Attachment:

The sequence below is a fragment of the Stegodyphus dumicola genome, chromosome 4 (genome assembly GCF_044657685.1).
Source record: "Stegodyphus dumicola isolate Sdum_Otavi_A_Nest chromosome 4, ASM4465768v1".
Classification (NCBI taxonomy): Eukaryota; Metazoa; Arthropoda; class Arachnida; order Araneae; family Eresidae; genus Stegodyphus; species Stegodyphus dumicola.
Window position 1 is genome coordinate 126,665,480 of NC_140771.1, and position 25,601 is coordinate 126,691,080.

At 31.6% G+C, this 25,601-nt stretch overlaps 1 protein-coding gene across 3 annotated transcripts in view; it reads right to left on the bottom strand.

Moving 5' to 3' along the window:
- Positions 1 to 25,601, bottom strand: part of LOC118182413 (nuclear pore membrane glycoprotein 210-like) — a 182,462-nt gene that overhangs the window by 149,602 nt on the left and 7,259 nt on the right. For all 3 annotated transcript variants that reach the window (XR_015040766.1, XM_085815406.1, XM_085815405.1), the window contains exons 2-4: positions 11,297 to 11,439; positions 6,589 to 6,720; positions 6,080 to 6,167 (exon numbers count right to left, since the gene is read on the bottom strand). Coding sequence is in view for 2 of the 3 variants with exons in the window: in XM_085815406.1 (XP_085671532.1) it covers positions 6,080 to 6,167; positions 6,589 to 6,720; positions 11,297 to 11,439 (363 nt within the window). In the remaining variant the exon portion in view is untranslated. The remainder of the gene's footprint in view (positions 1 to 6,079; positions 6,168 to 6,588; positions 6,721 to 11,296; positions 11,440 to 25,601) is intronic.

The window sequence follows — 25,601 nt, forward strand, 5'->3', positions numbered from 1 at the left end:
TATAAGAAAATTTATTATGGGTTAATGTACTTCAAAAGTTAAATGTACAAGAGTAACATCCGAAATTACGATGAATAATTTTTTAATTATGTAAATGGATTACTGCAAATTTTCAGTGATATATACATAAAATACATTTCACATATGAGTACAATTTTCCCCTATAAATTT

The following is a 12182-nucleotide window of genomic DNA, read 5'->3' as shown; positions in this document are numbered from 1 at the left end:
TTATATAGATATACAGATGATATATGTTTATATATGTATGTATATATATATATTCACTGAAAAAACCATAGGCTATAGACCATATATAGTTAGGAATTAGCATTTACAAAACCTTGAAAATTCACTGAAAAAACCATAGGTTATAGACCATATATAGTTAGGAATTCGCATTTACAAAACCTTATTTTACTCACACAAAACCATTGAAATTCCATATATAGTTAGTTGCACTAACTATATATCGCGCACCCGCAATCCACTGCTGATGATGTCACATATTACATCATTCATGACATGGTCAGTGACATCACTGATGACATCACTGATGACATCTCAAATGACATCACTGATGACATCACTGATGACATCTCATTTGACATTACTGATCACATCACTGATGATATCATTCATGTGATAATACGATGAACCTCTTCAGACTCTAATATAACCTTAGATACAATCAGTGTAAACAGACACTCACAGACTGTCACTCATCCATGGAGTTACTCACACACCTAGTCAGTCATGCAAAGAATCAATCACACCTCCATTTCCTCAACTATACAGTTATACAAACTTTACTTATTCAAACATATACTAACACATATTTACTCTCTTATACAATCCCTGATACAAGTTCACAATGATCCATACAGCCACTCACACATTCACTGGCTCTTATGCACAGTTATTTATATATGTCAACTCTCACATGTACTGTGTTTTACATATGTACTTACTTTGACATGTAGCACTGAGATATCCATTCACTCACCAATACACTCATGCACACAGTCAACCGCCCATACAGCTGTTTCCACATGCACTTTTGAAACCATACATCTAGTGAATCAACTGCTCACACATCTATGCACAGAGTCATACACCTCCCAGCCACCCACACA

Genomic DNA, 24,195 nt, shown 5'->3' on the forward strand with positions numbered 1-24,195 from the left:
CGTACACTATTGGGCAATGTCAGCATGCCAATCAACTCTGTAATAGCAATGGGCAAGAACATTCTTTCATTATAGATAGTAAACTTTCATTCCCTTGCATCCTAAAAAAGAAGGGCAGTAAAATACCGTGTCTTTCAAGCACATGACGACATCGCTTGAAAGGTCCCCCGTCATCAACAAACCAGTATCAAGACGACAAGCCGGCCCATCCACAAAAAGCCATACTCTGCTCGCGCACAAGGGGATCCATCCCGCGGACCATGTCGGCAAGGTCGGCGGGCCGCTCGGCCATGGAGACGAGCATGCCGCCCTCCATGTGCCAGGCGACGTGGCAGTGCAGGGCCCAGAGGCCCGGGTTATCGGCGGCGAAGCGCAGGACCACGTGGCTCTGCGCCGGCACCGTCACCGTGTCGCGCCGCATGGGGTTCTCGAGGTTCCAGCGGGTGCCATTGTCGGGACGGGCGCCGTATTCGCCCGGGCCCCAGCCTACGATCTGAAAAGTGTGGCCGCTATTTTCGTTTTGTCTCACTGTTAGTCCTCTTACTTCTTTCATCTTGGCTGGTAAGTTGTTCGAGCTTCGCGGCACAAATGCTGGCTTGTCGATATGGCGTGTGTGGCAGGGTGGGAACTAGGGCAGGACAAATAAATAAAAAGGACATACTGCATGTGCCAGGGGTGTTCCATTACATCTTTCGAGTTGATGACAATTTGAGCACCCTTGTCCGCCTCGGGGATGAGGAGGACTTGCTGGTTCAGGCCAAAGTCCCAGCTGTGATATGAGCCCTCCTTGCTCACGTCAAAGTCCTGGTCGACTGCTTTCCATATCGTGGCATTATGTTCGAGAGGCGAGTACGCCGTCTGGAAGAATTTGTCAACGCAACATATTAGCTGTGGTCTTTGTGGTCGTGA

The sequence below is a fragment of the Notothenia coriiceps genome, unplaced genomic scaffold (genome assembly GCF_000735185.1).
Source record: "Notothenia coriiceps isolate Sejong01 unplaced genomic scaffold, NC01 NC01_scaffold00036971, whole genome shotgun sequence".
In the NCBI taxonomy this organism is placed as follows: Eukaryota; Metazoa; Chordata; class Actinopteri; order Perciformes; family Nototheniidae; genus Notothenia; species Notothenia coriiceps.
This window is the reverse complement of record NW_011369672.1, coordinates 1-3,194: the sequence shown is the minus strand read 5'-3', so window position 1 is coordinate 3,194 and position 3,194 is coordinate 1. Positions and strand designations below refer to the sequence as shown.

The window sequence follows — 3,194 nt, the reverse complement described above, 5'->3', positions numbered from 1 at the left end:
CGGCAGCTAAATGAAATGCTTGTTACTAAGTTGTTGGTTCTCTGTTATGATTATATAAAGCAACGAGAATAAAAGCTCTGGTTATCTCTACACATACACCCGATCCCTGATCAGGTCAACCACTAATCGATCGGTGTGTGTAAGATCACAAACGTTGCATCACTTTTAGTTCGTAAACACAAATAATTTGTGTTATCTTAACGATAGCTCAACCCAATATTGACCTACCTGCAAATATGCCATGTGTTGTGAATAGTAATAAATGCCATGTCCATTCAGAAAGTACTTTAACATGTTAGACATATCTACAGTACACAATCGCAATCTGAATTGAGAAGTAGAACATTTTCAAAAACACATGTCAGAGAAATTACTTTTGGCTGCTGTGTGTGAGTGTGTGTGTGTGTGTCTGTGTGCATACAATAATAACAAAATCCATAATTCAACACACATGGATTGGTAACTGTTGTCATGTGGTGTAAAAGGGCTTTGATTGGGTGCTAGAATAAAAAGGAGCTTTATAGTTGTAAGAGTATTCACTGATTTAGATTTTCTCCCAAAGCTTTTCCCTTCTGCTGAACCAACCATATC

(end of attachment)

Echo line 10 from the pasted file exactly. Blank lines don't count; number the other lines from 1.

The following is a 12182-nucleotide window of genomic DNA, read 5'->3' as shown; positions in this document are numbered from 1 at the left end: